The next step is the development of technologies to convert sugars produced by macroalgae into isobutanol. The goal is to take the most land-efficient feedstock (algae) and use it to produce the most gasoline-like biofuel in a cost-efficient manner. The macroalgae aquafarming project will be conducted in Southern California by Butamax™ Advanced Biofuels LLC, a joint venture between DuPont and BP. Butamax will be responsible for the commercialization of the resulting technology. The expectation is that using aquafarmed native macroalgae to produce isobutanol will reduce greenhouse gas emissions significantly compared to petroleum.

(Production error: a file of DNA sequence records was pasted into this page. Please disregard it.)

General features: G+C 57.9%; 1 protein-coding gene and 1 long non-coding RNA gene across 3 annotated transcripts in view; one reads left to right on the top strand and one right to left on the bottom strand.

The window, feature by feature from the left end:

“Racing has the responsibility to lead by example. Motor racing’s DNA is not just about racing,” noted Chris Dyson. “It is about pushing the boundaries of future technologies that eventually make their way into regular road-going applications. Because resources are becoming scarce all across the planet, we need to have a new dialogue about how we are going to live in the future. The American Le Mans Series got on board with the “Green Initiative” very early on and for the past five years, they have added a new or advanced fuel each year. Our engine partner, Advanced Engine Research, worked hard developing the Mazda MZR-R engine for isobutanol, and the immediate results at the Petit Le Mans last year spoke for themselves. Our alignment with Mazda, BP and Castrol is the perfect fit because they use racing as a platform for developing new technologies in a rapid and advancing atmosphere. Technologies and fuels now used in the ALMS are setting the stage for positive and ecologically conscious developments for consumer cars in the future.”